Needless to say she was in good company.

It leaves O’Callaghan as the fourth fastest of six Australians so far for 2020 – the most of any country – in the top 25 for 2020, albeit in a COVID-19 affected year that prevented many of the Europeans and North Americans unable to swim in long course majors.

But the times are still worth noting with:

No 1: Emma McKeon (52.46

No 2: Cate Campbell (52.87)

No 9. Madi Wilson (53.50)

No 19. Mollie O’Callaghan (53.93)

No 20. Bronte Campbell (54.03) and;

No 25. Kaylee McKeown (54.33).

It should also be noted that starting Friday will be the Western Australian State Championships in Perth, featuring Rio Olympian Brianna Throssell (a member of the World Championship winning 4x100m freestyle relay from Gwangju last year).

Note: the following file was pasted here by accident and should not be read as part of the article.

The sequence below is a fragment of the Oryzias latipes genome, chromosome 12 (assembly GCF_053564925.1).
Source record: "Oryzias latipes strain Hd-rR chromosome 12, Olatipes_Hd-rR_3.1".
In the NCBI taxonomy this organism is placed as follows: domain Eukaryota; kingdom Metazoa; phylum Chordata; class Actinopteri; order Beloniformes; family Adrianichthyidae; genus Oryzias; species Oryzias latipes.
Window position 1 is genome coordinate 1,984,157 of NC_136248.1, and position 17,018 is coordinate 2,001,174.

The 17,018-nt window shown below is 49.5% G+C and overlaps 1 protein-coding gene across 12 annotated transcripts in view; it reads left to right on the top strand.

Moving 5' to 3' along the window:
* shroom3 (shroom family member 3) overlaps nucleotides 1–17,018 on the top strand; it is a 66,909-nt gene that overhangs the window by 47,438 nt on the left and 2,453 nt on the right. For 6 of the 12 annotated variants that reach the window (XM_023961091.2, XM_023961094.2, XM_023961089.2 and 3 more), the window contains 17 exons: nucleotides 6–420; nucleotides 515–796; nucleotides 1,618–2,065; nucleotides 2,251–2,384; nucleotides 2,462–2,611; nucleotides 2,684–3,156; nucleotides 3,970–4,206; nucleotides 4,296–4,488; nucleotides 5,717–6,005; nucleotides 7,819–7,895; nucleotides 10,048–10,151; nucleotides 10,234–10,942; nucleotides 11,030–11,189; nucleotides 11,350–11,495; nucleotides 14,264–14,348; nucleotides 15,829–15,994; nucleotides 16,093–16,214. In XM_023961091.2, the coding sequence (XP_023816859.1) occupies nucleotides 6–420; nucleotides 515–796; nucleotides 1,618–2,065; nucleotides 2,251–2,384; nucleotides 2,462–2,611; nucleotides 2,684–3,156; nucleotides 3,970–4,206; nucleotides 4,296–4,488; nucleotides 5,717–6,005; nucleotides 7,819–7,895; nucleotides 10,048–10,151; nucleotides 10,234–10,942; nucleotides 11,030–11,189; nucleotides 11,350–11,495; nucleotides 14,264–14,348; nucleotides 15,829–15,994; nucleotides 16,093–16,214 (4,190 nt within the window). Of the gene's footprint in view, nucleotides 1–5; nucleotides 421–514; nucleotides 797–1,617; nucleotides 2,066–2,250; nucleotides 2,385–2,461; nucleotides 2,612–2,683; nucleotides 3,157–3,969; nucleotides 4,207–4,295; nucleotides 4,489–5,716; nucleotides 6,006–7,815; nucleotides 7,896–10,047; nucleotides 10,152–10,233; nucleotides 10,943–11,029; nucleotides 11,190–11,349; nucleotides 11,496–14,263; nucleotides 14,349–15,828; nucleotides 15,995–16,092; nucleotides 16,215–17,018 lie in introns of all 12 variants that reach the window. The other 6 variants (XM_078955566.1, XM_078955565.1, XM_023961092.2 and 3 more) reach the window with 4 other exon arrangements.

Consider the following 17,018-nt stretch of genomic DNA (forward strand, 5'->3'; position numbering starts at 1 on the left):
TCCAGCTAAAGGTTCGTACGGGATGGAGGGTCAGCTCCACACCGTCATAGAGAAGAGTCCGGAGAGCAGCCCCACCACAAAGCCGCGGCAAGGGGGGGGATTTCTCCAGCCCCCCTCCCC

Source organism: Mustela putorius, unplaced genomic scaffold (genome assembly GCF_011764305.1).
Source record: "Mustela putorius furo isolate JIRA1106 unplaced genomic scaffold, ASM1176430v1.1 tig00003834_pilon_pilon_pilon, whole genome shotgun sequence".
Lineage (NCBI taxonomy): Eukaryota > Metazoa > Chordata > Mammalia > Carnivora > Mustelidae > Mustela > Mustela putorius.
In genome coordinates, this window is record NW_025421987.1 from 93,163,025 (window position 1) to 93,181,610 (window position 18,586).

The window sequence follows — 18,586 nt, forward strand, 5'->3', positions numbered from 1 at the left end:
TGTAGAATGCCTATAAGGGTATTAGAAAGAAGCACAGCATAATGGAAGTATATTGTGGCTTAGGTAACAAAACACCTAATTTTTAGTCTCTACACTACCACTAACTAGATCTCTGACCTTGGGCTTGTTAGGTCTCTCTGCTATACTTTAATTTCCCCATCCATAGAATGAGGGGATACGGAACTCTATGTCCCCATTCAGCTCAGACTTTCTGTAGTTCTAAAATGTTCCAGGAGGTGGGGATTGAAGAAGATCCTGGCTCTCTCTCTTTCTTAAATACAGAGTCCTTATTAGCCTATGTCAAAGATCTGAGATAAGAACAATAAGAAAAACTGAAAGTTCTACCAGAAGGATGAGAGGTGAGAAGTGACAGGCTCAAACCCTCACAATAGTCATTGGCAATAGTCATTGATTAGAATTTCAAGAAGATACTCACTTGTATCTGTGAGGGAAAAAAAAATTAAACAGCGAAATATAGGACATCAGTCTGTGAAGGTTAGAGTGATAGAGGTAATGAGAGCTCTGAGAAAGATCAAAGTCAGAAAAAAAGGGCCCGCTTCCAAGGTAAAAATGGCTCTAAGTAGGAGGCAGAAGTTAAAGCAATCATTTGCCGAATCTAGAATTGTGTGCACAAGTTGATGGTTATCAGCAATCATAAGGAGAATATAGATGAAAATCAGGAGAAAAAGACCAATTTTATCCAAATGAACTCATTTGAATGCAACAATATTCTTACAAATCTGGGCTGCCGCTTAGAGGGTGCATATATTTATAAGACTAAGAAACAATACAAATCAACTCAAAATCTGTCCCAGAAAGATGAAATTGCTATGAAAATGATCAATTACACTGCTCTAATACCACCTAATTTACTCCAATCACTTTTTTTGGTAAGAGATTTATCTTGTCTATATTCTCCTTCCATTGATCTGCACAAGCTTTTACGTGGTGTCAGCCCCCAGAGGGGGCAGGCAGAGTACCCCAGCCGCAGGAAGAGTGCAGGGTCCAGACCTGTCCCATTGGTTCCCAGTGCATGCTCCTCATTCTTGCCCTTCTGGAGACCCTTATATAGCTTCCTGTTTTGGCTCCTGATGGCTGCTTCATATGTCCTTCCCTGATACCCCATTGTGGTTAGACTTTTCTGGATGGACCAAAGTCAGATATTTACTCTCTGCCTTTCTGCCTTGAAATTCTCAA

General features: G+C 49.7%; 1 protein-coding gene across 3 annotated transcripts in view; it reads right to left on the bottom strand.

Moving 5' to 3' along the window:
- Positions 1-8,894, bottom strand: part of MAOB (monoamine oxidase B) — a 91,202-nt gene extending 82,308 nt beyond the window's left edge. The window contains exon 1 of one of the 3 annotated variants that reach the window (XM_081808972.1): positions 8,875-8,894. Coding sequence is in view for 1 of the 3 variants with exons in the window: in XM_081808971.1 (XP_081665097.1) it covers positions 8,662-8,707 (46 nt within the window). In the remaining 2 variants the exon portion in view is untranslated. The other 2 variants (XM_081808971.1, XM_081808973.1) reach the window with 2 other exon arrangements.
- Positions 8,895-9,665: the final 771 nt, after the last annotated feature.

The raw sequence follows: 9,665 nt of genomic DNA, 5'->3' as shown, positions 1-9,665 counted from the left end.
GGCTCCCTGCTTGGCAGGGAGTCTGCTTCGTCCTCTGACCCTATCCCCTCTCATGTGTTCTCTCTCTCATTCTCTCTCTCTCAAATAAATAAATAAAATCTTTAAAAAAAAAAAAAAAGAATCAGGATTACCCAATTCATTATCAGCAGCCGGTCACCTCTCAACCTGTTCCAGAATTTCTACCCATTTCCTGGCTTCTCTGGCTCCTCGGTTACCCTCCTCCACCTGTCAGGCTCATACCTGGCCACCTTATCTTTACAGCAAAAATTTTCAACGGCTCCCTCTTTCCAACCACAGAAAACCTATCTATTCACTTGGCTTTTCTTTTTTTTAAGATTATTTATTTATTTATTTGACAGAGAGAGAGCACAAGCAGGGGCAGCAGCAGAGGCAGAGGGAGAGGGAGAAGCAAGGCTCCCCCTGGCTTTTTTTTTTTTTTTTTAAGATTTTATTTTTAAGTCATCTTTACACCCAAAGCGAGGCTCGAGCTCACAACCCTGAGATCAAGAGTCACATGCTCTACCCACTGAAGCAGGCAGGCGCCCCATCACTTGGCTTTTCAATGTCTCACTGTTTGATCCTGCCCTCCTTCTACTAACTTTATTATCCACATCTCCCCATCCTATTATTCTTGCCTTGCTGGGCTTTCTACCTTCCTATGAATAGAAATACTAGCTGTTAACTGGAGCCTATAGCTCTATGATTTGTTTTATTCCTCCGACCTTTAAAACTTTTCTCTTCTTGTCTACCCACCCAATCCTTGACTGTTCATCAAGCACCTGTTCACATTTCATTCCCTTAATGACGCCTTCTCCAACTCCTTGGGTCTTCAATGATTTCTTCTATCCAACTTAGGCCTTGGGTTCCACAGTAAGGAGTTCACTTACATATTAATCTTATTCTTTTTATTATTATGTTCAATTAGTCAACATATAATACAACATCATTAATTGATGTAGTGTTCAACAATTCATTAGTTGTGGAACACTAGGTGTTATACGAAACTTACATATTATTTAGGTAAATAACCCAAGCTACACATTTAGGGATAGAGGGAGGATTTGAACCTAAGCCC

Throssell has won the 100m freestyle on eight of the last nine occasions at the WA States so expect her to make the most of the final opportunity to post a fast time as 2020 comes to an end.

For a preview of some of the major events at the WA States CLICK HERE.

In another other highlights tonight, dual Olympian Mitch Larkin (St Peters Western) completed his busy schedule of racing, winning the 50 backstroke in a solid 25.03 and adding it to his wins in the 100m backstroke (52.75) and the 200IM (1:56.32) also racing in “off events” where he finished second to Matt Temple (Nunawading) in the 100m butterfly in 52.78 and 10th in the 100m freestyle final in a respectable 50.28.